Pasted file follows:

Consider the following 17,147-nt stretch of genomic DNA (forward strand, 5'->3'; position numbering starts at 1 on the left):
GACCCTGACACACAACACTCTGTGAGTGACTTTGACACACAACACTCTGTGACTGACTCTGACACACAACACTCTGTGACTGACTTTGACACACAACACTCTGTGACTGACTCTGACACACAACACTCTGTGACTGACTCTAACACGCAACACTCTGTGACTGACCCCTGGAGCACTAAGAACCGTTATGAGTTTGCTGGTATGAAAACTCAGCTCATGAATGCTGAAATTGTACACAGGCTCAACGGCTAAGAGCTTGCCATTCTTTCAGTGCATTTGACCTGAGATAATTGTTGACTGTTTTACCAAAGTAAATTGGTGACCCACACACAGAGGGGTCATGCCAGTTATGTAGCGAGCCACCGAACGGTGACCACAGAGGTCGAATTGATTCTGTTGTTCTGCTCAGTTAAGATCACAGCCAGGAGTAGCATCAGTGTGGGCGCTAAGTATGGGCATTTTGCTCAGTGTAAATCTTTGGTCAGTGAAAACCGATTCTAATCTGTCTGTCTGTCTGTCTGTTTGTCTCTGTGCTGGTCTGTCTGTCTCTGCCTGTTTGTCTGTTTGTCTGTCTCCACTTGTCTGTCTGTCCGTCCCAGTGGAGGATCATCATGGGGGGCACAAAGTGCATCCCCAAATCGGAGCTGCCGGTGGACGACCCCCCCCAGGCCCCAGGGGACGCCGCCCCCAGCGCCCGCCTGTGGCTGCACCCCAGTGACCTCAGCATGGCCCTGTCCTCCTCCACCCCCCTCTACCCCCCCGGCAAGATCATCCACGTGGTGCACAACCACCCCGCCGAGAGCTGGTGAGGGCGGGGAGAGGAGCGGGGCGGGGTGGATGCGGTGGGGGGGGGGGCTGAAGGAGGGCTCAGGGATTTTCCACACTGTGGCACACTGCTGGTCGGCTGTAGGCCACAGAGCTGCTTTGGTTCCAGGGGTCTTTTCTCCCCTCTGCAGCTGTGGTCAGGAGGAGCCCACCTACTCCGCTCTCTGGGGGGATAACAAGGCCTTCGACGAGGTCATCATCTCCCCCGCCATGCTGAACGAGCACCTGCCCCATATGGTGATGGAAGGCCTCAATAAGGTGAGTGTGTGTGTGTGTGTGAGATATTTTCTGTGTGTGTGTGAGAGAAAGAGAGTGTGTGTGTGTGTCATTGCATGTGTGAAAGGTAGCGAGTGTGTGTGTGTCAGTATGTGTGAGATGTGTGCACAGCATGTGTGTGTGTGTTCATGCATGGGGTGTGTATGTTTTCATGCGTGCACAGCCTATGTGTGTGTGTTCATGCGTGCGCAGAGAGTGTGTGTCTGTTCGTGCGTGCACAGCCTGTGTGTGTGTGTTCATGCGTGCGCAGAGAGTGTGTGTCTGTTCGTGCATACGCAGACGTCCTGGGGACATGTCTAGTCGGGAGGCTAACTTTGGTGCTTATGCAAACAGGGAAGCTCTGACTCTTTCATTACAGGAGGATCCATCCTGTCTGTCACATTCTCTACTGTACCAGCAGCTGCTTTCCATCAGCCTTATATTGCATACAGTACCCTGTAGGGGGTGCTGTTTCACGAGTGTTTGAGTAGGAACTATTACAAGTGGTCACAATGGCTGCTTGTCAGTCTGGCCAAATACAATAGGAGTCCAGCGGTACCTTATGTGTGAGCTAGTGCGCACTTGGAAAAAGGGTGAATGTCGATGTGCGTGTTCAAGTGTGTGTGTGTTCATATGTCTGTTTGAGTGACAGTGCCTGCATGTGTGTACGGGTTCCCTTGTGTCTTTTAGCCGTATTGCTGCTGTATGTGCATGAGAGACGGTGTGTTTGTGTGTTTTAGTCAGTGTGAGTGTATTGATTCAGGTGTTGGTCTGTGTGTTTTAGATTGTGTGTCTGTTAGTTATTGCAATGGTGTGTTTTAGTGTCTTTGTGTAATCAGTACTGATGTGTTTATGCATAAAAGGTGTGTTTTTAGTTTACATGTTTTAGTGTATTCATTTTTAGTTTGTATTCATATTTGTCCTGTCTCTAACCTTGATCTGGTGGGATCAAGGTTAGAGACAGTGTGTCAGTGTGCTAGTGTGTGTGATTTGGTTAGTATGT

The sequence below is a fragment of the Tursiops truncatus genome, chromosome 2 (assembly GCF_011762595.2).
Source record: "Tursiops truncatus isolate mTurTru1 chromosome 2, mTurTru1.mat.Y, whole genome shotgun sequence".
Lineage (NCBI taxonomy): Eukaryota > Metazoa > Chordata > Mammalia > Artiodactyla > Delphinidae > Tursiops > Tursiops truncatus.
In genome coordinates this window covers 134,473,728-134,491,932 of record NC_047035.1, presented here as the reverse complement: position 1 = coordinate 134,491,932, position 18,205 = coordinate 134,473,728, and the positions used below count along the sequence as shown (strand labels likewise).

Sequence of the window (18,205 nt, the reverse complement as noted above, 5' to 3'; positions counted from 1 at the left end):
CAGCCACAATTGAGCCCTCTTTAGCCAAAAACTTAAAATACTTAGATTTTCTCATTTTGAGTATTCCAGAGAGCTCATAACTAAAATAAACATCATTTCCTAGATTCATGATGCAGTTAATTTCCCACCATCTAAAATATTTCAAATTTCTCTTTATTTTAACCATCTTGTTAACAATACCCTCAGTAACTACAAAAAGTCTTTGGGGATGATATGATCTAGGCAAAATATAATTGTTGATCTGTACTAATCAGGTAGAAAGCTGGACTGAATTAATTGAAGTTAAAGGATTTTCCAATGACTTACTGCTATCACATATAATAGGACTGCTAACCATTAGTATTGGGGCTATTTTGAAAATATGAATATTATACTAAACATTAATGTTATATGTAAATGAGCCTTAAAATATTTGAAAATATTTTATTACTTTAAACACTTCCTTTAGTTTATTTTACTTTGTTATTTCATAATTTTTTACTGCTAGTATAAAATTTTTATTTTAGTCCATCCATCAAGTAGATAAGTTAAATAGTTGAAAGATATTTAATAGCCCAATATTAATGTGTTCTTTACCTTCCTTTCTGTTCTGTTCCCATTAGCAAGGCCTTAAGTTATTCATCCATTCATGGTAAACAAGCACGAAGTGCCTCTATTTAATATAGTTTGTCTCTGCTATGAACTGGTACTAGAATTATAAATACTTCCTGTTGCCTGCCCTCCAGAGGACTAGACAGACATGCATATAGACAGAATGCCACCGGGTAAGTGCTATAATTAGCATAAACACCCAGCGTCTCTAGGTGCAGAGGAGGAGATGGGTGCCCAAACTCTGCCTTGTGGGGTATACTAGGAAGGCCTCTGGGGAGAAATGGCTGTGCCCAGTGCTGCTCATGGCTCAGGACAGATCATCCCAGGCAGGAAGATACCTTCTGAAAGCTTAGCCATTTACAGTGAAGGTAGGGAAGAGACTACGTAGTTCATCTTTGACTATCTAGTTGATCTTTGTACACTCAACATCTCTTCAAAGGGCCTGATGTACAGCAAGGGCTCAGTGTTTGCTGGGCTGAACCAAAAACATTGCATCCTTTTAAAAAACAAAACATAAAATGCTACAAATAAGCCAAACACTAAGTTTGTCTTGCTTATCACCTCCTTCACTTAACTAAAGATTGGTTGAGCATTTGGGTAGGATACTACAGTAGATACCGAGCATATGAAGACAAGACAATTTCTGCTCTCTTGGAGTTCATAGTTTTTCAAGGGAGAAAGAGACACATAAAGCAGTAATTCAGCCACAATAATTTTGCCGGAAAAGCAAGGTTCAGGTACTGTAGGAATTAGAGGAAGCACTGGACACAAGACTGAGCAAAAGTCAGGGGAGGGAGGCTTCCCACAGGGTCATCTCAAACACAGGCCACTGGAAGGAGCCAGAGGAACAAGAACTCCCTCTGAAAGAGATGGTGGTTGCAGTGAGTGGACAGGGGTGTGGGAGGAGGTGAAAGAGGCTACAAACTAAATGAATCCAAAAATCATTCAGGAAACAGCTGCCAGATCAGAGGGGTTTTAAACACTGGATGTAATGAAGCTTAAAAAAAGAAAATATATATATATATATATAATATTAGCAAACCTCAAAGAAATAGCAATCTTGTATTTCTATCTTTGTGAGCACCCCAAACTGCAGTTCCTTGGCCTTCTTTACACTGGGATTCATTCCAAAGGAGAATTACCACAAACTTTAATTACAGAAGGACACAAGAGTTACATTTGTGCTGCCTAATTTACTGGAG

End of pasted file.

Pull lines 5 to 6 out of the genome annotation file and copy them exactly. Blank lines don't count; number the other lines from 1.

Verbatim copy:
Lineage (NCBI taxonomy): Eukaryota > Metazoa > Chordata > Mammalia > Artiodactyla > Delphinidae > Tursiops > Tursiops truncatus.
In genome coordinates this window covers 134,473,728-134,491,932 of record NC_047035.1, presented here as the reverse complement: position 1 = coordinate 134,491,932, position 18,205 = coordinate 134,473,728, and the positions used below count along the sequence as shown (strand labels likewise).